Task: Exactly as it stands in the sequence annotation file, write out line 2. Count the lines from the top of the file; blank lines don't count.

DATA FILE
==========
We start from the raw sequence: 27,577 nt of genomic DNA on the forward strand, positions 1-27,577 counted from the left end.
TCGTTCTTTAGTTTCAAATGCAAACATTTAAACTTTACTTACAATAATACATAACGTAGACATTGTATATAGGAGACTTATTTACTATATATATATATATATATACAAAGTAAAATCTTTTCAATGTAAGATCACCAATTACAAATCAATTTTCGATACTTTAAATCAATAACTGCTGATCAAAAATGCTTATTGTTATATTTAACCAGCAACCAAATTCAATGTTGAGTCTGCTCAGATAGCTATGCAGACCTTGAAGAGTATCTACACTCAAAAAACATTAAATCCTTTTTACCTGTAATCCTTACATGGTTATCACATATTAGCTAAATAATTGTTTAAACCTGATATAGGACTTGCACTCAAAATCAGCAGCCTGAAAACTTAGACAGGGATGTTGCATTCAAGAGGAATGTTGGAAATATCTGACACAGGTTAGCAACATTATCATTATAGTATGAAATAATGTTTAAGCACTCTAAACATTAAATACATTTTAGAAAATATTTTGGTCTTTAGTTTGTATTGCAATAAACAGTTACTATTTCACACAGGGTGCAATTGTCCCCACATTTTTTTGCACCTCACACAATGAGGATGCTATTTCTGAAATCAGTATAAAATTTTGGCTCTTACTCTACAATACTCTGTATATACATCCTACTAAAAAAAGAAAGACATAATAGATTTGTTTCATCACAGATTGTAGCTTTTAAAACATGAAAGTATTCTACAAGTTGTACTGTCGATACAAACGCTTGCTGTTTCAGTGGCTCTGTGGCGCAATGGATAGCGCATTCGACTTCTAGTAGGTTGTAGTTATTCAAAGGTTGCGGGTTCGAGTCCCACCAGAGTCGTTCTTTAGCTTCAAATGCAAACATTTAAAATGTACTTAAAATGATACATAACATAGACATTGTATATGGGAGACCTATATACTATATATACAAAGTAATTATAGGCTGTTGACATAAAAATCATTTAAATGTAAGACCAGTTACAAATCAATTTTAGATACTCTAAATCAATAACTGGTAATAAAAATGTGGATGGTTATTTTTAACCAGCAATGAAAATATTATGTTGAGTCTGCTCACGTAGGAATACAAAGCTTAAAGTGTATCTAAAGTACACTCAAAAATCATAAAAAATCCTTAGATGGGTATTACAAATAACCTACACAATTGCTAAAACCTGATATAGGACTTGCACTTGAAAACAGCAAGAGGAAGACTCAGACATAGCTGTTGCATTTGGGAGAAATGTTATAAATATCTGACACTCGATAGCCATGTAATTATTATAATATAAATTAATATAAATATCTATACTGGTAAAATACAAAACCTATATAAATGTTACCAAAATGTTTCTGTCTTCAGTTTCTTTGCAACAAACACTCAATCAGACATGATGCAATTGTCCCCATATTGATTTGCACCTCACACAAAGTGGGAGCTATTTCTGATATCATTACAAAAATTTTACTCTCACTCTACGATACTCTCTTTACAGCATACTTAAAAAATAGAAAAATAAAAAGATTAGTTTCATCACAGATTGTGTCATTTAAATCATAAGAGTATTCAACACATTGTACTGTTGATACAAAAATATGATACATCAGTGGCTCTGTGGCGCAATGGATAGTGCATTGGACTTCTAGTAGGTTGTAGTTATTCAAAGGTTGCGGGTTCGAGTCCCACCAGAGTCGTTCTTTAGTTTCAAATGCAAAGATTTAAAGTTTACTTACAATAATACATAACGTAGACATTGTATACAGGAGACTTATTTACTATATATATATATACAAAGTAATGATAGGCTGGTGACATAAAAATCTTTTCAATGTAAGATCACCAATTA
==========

TCGTTCTTTAGTTTCAAATGCAAACATTTAAACTTTACTTACAATAATACATAACGTAGACATTGTATATAGGAGACTTATTTACTATATATATATATATATATACAAAGTAAAATCTTTTCAATGTAAGATCACCAATTACAAATCAATTTTCGATACTTTAAATCAATAACTGCTGATCAAAAATGCTTATTGTTATATTTAACCAGCAACCAAATTCAATGTTGAGTCTGCTCAGATAGCTATGCAGACCTTGAAGAGTATCTACACTCAAAAAACATTAAATCCTTTTTACCTGTAATCCTTACATGGTTATCACATATTAGCTAAATAATTGTTTAAACCTGATATAGGACTTGCACTCAAAATCAGCAGCCTGAAAACTTAGACAGGGATGTTGCATTCAAGAGGAATGTTGGAAATATCTGACACAGGTTAGCAACATTATCATTATAGTATGAAATAATGTTTAAGCACTCTAAACATTAAATACATTTTAGAAAATATTTTGGTCTTTAGTTTGTATTGCAATAAACAGTTACTATTTCACACAGGGTGCAATTGTCCCCACATTTTTTTGCACCTCACACAATGAGGATGCTATTTCTGAAATCAGTATAAAATTTTGGCTCTTACTCTACAATACTCTGTATATACATCCTACTAAAAAAAGAAAGACATAATAGATTTGTTTCATCACAGATTGTAGCTTTTAAAACATGAAAGTATTCTACAAGTTGTACTGTCGATACAAACGCTTGCTGTTTCAGTGGCTCTGTGGCGCAATGGATAGCGCATTCGACTTCTAGTAGGTTGTAGTTATTCAAAGGTTGCGGGTTCGAGTCCCACCAGAGTCGTTCTTTAGCTTCAAATGCAAACATTTAAAATGTACTTAAAATGATACATAACATAGACATTGTATATGGGAGACCTATATACTATATATACAAAGTAATTATAGGCTGTTGACATAAAAATCATTTAAATGTAAGACCAGTTACAAATCAATTTTAGATACTCTAAATCAATAACTGGTAATAAAAATGTGGATGGTTATTTTTAACCAGCAATGAAAATATTATGTTGAGTCTGCTCACGTAGGAATACAAAGCTTAAAGTGTATCTAAAGTACACTCAAAAATCATAAAAAATCCTTAGATGGGTATTACAAATAACCTACACAATTGCTAAAACCTGATATAGGACTTGCACTTGAAAACAGCAAGAGGAAGACTCAGACATAGCTGTTGCATTTGGGAGAAATGTTATAAATATCTGACACTCGATAGCCATGTAATTATTATAATATAAATTAATATAAATATCTATACTGGTAAAATACAAAACCTATATAAATGTTACCAAAATGTTTCTGTCTTCAGTTTCTTTGCAACAAACACTCAATCAGACATGATGCAATTGTCCCCATATTGATTTGCACCTCACACAAAGTGGGAGCTATTTCTGATATCATTACAAAAATTTTACTCTCACTCTACGATACTCTCTTTACAGCATACTTAAAAAATAGAAAAATAAAAAGATTAGTTTCATCACAGATTGTGTCATTTAAATCATAAGAGTATTCAACACATTGTACTGTTGATACAAAAATATGATACATCAGTGGCTCTGTGGCGCAATGGATAGTGCATTGGACTTCTAGTAGGTTGTAGTTATTCAAAGGTTGCGGGTTCGAGTCCCACCAGAGTCGTTCTTTAGTTTCAAATGCAAAGATTTAAAGTTTACTTACAATAATACATAACGTAGACATTGTATACAGGAGACTTATTTACTATATATATATATACAAAGTAATGATAGGCTGGTGACATAAAAATCTTTTCAATGTAAGATCACCAATTA